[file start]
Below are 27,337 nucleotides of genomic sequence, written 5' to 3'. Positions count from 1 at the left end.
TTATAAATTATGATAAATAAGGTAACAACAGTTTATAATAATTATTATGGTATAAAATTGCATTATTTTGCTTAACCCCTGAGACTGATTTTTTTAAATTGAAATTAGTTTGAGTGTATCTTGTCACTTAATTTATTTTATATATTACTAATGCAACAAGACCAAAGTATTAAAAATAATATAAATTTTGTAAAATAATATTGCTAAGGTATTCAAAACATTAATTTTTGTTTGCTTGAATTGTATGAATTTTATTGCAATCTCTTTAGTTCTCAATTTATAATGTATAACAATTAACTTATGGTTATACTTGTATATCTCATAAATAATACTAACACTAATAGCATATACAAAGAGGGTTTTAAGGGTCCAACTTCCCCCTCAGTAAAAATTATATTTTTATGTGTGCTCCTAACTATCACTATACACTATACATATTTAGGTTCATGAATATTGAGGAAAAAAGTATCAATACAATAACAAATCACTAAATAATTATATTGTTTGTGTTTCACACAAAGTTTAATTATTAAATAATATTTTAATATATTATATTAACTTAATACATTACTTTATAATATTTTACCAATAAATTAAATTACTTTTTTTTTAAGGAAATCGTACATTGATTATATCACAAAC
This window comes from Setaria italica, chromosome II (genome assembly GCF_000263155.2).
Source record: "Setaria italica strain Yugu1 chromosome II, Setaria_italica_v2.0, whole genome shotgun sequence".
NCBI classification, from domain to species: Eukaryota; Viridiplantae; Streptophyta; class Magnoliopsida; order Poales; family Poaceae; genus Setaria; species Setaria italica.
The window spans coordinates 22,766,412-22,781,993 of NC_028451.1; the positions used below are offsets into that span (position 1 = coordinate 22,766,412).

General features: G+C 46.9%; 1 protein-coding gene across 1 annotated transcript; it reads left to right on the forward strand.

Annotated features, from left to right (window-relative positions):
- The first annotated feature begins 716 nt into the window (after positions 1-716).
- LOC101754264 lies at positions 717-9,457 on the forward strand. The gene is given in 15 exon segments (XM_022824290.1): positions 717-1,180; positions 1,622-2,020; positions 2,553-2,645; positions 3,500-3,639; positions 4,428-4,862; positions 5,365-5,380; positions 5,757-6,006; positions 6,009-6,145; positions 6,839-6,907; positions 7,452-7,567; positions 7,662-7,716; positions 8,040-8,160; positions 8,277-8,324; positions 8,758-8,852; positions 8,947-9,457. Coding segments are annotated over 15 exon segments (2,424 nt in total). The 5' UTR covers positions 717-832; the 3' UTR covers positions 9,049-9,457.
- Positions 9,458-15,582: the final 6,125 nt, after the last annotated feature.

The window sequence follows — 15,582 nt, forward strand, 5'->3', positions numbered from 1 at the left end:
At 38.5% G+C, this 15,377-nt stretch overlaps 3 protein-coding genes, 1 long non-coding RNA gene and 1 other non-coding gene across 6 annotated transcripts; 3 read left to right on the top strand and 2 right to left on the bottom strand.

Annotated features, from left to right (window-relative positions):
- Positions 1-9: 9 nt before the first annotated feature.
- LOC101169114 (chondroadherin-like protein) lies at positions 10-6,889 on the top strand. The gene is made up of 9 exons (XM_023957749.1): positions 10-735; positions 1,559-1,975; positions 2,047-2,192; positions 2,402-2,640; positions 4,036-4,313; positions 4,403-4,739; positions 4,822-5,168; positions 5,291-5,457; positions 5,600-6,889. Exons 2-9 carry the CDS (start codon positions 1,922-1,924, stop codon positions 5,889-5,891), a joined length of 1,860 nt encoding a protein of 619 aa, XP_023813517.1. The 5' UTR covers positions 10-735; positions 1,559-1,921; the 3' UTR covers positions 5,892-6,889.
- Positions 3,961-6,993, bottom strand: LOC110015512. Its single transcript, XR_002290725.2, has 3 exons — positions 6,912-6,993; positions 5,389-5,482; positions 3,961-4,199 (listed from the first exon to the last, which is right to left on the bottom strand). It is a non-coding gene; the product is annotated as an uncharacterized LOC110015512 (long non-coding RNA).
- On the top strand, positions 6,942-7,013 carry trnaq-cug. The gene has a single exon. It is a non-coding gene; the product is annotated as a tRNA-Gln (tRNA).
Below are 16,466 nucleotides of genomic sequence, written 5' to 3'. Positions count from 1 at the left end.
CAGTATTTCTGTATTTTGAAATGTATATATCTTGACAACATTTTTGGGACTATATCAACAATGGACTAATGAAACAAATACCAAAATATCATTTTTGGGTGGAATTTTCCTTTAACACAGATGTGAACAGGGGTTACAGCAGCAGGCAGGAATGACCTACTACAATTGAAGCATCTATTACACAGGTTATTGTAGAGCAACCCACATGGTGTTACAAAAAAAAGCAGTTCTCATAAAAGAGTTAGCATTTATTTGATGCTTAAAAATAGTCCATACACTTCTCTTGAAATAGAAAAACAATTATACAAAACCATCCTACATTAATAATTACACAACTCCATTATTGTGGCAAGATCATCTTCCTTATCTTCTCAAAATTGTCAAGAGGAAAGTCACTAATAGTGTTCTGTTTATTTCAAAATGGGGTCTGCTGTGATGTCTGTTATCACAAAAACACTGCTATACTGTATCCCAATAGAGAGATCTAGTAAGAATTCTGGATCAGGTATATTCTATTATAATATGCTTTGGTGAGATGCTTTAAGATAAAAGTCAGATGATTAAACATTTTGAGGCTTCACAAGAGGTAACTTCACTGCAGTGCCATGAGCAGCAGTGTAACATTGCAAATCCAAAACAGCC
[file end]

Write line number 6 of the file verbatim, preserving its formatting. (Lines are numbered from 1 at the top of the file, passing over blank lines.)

The window spans coordinates 22,766,412-22,781,993 of NC_028451.1; the positions used below are offsets into that span (position 1 = coordinate 22,766,412).